On May 16, 2013, during CBS This Morning, CBS News senior correspondent John Miller said he had been told that Tsarnaev, while hiding in the boat, wrote a note claiming responsibility for the April 15 attack during the marathon. The note was scribbled with a pen on one of the inside walls of the cabin and said the bombings were payback for the U.S. military actions in Afghanistan and Iraq, and referred to the Boston victims as collateral damage, the same way Muslims have been in the American-led wars. He continued, "When you attack one Muslim, you attack all Muslims." He also said he did not mourn his brother's death because now Tamerlan was a martyr in paradise and that he (Dzhokhar) expected to join him in paradise. Miller's sources said the wall the note was written on had multiple bullet holes in it from the shots that were fired into the boat by police. According to Miller during the interview he gave on the morning show, he said that the note will be a significant piece of evidence in any Dzhokhar trial and that it is "certainly admissible", and paints a clear picture of the brothers' motive "consistent with what he told investigators while he was in custody". [133] [134] [135]

Trial Edit

Charges, pleas Edit

Tsarnaev's arraignment for 30 charges, including four counts of murder, occurred on July 10, 2013, in federal court in Boston before U.S. magistrate judge Marianne Bowler. It was his first public court appearance. [136] He pleaded not guilty to all 30 counts against him, which included using and conspiring to use a weapon of mass destruction resulting in death. [137] Tsarnaev was represented by Miriam Conrad, David Bruck, William Fick, Timothy G. Watkins and Judy Clarke. [138]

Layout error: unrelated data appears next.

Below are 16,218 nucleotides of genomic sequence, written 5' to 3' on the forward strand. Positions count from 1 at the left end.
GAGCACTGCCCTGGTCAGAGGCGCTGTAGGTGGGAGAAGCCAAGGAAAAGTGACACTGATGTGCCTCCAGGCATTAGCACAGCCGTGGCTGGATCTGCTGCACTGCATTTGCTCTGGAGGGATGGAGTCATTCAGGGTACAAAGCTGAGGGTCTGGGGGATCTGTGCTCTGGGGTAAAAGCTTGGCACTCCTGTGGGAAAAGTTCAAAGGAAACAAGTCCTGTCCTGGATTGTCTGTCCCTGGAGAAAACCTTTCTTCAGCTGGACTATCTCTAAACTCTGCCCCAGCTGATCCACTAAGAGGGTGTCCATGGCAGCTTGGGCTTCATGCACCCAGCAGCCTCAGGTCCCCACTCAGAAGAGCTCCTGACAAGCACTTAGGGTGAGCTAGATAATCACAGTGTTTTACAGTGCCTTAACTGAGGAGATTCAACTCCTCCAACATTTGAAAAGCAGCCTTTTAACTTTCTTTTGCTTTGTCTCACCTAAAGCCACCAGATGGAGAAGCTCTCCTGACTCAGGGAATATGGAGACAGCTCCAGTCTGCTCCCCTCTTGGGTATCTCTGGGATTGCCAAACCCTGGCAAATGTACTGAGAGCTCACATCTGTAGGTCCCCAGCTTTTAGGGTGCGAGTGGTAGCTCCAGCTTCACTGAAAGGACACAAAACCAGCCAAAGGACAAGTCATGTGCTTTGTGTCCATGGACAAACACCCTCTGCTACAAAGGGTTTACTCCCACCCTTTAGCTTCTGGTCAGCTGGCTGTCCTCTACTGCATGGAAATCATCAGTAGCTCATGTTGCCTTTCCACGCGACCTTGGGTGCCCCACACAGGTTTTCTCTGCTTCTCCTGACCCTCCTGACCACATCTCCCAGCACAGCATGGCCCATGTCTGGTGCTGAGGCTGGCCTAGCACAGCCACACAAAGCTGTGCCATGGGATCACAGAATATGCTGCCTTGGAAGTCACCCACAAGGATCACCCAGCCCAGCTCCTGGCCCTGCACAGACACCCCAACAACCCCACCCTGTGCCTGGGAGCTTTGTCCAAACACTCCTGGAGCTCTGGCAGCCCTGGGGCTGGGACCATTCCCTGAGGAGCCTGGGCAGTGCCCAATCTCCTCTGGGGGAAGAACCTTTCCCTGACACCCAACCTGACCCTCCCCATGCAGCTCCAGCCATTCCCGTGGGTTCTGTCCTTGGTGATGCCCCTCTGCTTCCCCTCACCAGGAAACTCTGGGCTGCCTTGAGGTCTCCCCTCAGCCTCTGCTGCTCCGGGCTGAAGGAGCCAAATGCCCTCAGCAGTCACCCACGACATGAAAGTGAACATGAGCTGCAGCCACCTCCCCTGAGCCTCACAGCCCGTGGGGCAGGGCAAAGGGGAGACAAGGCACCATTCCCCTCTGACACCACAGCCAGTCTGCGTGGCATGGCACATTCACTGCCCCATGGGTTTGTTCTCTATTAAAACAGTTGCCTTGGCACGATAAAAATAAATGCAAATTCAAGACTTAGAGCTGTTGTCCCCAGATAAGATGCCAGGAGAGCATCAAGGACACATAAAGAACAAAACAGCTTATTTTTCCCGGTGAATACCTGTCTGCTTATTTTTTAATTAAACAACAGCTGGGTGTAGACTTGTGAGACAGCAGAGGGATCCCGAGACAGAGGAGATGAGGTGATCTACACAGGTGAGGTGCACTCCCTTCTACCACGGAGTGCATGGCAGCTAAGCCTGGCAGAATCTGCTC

On January 30, 2014, United States Attorney General Eric Holder announced that the federal government would seek the death penalty against Tsarnaev. [139] A plea deal failed when the government refused to rule out the possibility of the death penalty.

The trial began on January 5, 2015 Tsarnaev pleaded not guilty to all thirty charges laid against him. The proceedings were led by Judge George O'Toole. [140] [141] Tsarnaev's attorney Judy Clarke admitted in her opening statement that Tsarnaev committed the acts in question, but sought to avert the death penalty by showing that his brother Tamerlan was the mastermind behind the acts. [142] Counter-terrorism expert Matthew Levitt also gave testimony.

Verdict Edit

On April 8, 2015, Tsarnaev was found guilty on all thirty counts of the indictment. The charges of usage of a weapon of mass destruction resulting in death, in addition to aiding and abetting, made Tsarnaev eligible for the death penalty. [143]

Bill and Denise Richard, parents of Martin Richard (the youngest of the three killed in the bombings and 1 of the 2 people killed by Dzhokhar's bomb, the other person being Chinese-exchange student Lingzi Lu), urged against a death sentence for Tsarnaev. They stated that the lengthy appeals period would force them to continually relive that day, and would rather see Tsarnaev spend life in prison without parole (possibility of release), and waive his right to appeal. [144]

Tsarnaev, who had displayed little emotion throughout his trial, appeared to weep when his relatives testified on May 4, 2015. [145] On May 15, 2015, the jury recommended that Tsarnaev be sentenced to death by lethal injection on six of 17 capital counts. [146]

According to the verdict forms completed by the jurors, three of 12 believed that Tsarnaev had taken part in the attack under his brother's influence two believed that he had been remorseful for his actions [147] two believed that Tamerlan, not Dzhokhar, had shot and killed Officer Collier three believed that his friends still care about him one believed that Tsarnaev's mother, Zubeidat Tsarnaeva, was to be blamed for the brothers' actions one believed that Tsarnaev would never be violent again in prison.

Massachusetts ended the death penalty for state crimes in 1984. However, because Tsarnaev was tried on federal charges, he was eligible for execution. [148]

Death sentence Edit

On June 24, 2015, Tsarnaev faced his victims in court as his death sentence was formally delivered. Victims and their families were able to present impact statements to the court, and Tsarnaev, who had been silent throughout his month-long trial, apologized to the injured and the bereaved in the bombings. [149]

On death row Edit